It is assumed that a constant interior temperature of 50 K is reached below the depth of S =20 m.

4.2. Modeled surface and sublimation temperature

We apply this model to the area showing sunset jets and investigate subsurface thermal conditions of activity for all six observations in Figs. 2 and 3. The topography is represented by a ~10 000-facet local shape model truncated from the original ~200 000-facet global shape model (Preusker et al. 2015). Using the boundary conditions set by Eqs. (4), (5), and (10), we solve Eq. (3) numerically for temperature, T(t,z), at discrete depths for each facet of the shape model via the Crank-Nicolson method. In the iterative process, we search for a “numerical” diurnal skin depth zN, where the temperature fluctuates by less than 1 K during one rotation period; this is typically at a few diurnal skin depths. The solution is considered to be stable once the temperature above the numerical diurnal skin depth converges to that after one rotation period, i.e., T(t,zzN) ≅ T(t + tR,zzN). In so doing, the choice of interior temperature and the corresponding depth, S, has negligible impact on the solution.

thumbnail Fig. 8

Diurnal variation of the surface and sublimation temperatures averaged over the entire source area during one rotational period on April 25, 2015. The solid black line indicates the time of observation for Fig. 2b. The dotted red and blue lines indicate the location of maximum values in average surface and sublimation temperature, respectively; the offset is a measure of thermal lag in the subsurface layer.

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The diurnal variation of the modeled surface and sublimation temperatures averaged over the area during one rotation period on April 25 are shown in Fig. 8. The significant attenuation of the variation of sublimation temperature compared with that of the surface temperature results from: 1) the low thermal inertia of the dust layer that thwarts the heating and cooling of the subsurface; and 2) the consumption of energy by sublimation in the subsurface. The thermal lag in the subsurface, as approximated by the analytic value of τκ, is indicated by the delay of ~50 min in the maximum sublimation temperature relative to the maximum surface temperature. Figure 9 shows the surface and sublimation temperatures in the source area at the time of observation for Fig. 2h with the same viewing geometry. The surface temperature follows instantly insolation, and ranges between 130 K in the shadow (excluding areas that are always in shadow during the rotation cycle) and 290 K in the illuminated area (Fig. 9a). The sublimation temperature, TZ, varies less notably between 145 K and 193 K (Fig. 9b). To accentuate the pattern of the sublimation temperature in the shadowed area, we use a rescaled colormap in Fig. 9c and d, accordingly, and mask the illuminated areas by white facets. In most of the shadowed area, the subsurface retains higher temperatures than the surface that has cooled down more rapidly after sunset. In particular, we note that the maximum TZ in the shadowed area always verges on the dusk terminator (Fig. 9d), and the temperature gradually decreases further away into the night side. This accentuates that the modeled TZ is insolation-driven and sustained by thermal lag.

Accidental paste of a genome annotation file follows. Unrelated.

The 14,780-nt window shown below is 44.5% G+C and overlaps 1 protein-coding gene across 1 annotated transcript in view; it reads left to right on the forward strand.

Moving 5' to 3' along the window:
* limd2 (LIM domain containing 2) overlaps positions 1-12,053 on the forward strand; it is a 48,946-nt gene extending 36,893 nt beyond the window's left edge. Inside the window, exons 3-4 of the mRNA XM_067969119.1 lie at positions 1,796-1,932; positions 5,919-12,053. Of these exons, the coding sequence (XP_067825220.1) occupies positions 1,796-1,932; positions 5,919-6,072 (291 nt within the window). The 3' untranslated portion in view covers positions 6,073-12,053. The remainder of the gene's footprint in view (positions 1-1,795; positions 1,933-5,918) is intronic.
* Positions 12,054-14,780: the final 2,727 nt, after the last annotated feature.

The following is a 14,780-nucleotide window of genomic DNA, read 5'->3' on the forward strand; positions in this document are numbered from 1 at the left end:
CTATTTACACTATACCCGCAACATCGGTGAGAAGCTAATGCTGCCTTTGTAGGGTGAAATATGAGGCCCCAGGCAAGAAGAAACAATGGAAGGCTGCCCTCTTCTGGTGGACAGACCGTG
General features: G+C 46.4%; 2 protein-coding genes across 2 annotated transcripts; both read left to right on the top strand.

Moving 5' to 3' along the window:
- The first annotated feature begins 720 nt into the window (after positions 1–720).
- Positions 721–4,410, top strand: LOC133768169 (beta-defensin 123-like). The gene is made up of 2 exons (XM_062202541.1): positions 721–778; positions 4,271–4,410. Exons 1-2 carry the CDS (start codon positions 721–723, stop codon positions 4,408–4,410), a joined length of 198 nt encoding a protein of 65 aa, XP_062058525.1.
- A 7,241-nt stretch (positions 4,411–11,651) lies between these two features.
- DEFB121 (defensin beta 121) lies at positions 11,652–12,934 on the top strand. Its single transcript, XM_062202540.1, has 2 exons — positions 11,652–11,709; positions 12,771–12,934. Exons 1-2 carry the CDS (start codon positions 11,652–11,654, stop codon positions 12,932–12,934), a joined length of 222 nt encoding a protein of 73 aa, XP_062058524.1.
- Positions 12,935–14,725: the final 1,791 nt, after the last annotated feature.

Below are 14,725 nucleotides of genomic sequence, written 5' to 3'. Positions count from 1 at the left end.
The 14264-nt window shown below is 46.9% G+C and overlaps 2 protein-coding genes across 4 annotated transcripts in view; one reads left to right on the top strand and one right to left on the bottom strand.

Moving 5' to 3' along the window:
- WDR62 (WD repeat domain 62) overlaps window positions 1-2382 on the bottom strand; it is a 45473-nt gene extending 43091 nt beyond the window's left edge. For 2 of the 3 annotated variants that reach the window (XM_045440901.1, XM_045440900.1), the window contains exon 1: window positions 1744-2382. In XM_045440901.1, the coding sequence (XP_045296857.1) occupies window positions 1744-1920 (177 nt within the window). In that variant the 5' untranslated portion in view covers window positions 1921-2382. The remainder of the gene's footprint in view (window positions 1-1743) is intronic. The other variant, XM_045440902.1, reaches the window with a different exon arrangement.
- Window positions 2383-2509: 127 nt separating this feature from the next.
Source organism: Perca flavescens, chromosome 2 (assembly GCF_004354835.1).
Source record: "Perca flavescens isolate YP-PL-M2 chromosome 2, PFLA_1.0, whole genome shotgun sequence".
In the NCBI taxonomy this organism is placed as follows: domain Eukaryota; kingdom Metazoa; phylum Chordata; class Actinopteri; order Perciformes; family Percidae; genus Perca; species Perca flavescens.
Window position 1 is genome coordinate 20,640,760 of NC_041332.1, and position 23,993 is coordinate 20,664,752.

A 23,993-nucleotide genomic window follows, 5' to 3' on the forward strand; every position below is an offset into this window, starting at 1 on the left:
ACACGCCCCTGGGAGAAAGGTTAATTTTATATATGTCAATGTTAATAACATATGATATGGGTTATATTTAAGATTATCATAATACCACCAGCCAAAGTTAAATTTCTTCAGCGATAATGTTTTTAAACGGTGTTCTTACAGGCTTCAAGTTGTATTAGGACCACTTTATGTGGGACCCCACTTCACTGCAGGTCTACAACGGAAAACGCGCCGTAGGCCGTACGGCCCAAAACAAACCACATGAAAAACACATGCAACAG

thumbnail Fig. 9

Modeled temperatures in the source area at the time of observation of Fig. 2h based on a local shape model. a) Surface temperature. b) Sublimation temperature. c) and d) same results as in a) and b), respectively, for the unilluminated areas. A refined colormap is used to show the variation in sublimation temperature. Facets corresponding to the illuminated areas are masked in white.

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We define the footprint of apparent source for a jet as the closest point on the surface. Since jet planes intersect the nucleus at some large angles always above 60 ° and, along a majority of the intersection, close to 90 ° (Fig. 6), these footprints approximate, if not coincide with, the actual sources of jets on the nucleus. We note that the surface temperature at the footprints of apparent sources has decreased significantly and is consistently below 170 K (Fig. 9c). On the other hand, the footprints are associated dominantly with high sublimation temperatures of above 180 K close to the dusk terminator (Fig. 9d).

4.3. Terminator of inactivity for dust jets

We consider two criteria for dust activity from the nucleus (Blum et al. 2014; Gundlach et al. 2015). Firstly, the gas pressure below (or inside) the dust layer should exceed the tensile strengths of the constituting particles (Kührt and Keller 1994; Möhlmann 1995). The tensile strength for a layer of loose dust deposits can be predicted as, (13)with φP as the volume filling factor of aggregates and the particle size, dP, in millimeters (Skorov & Blum 2012; Blum et al. 2014). Assuming φP = 0.5, the minimum vapor pressure of 1 Pa is necessary for triggering dust activity. Hereafter, we always use the underline, “_”, to denote the lower limit of a quantity explicating a necessary condition for dust activity. Secondly, the drag force exerted by the outgassing flux on dust particles should overcome gravity of the nucleus. Here, we consider a lower limit of the outgassing flux for lifting spherical particles of diameter, d, at rest on the nucleus against gravity (Brin 1980; Huebner et al. 2006), (14)where g =2 × 10-4 m s-2 and νG =400 m s-1 are the surface gravity acceleration of 67P (approximated as a point mass), and the thermal speed of the sublimating gas, respectively. It may be noteworthy that, in the case of sunset jets, the surface temperature may be significantly lower than the sublimation temperature, so that the outgassing flux, F, may decrease towards the surface as a result of condensation of gas molecules through the dust layer (De Sanctis et al. 2015). Hence, it is reasonable to consider an extreme case of complete removal of the dust layer, where we assume d = Z =6 mm (ddP) in Eq. (14). In this case, a minimum outgassing flux of 1 × 10-6 kg m-2 s-1 can be derived.